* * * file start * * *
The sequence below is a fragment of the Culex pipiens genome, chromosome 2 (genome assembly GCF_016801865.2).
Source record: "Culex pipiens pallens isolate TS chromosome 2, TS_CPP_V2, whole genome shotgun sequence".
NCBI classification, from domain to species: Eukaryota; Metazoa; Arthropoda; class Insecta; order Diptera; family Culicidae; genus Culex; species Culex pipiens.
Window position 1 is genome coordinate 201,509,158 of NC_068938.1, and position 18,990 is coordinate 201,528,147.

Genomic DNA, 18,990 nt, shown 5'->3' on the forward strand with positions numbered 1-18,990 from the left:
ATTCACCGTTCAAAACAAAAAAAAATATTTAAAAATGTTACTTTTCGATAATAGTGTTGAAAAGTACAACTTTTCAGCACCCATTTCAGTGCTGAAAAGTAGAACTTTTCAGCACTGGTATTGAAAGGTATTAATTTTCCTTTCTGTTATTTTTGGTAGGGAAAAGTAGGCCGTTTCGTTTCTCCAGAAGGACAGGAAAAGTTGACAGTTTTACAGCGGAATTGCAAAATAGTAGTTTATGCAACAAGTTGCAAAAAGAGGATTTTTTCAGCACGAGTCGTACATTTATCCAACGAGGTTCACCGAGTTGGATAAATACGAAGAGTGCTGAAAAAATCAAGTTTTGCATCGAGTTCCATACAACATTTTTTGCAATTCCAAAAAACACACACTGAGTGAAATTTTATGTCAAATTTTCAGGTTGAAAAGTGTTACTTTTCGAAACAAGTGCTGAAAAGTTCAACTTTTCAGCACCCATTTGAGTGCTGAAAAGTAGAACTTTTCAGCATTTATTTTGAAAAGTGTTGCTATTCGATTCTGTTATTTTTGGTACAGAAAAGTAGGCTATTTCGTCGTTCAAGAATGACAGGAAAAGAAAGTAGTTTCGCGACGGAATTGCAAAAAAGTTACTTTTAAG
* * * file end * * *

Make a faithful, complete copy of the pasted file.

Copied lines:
The sequence below is a fragment of the Culex pipiens genome, chromosome 2 (genome assembly GCF_016801865.2).
Source record: "Culex pipiens pallens isolate TS chromosome 2, TS_CPP_V2, whole genome shotgun sequence".
NCBI classification, from domain to species: Eukaryota; Metazoa; Arthropoda; class Insecta; order Diptera; family Culicidae; genus Culex; species Culex pipiens.
Window position 1 is genome coordinate 201,509,158 of NC_068938.1, and position 18,990 is coordinate 201,528,147.

Genomic DNA, 18,990 nt, shown 5'->3' on the forward strand with positions numbered 1-18,990 from the left:
ATTCACCGTTCAAAACAAAAAAAAATATTTAAAAATGTTACTTTTCGATAATAGTGTTGAAAAGTACAACTTTTCAGCACCCATTTCAGTGCTGAAAAGTAGAACTTTTCAGCACTGGTATTGAAAGGTATTAATTTTCCTTTCTGTTATTTTTGGTAGGGAAAAGTAGGCCGTTTCGTTTCTCCAGAAGGACAGGAAAAGTTGACAGTTTTACAGCGGAATTGCAAAATAGTAGTTTATGCAACAAGTTGCAAAAAGAGGATTTTTTCAGCACGAGTCGTACATTTATCCAACGAGGTTCACCGAGTTGGATAAATACGAAGAGTGCTGAAAAAATCAAGTTTTGCATCGAGTTCCATACAACATTTTTTGCAATTCCAAAAAACACACACTGAGTGAAATTTTATGTCAAATTTTCAGGTTGAAAAGTGTTACTTTTCGAAACAAGTGCTGAAAAGTTCAACTTTTCAGCACCCATTTGAGTGCTGAAAAGTAGAACTTTTCAGCATTTATTTTGAAAAGTGTTGCTATTCGATTCTGTTATTTTTGGTACAGAAAAGTAGGCTATTTCGTCGTTCAAGAATGACAGGAAAAGAAAGTAGTTTCGCGACGGAATTGCAAAAAAGTTACTTTTAAG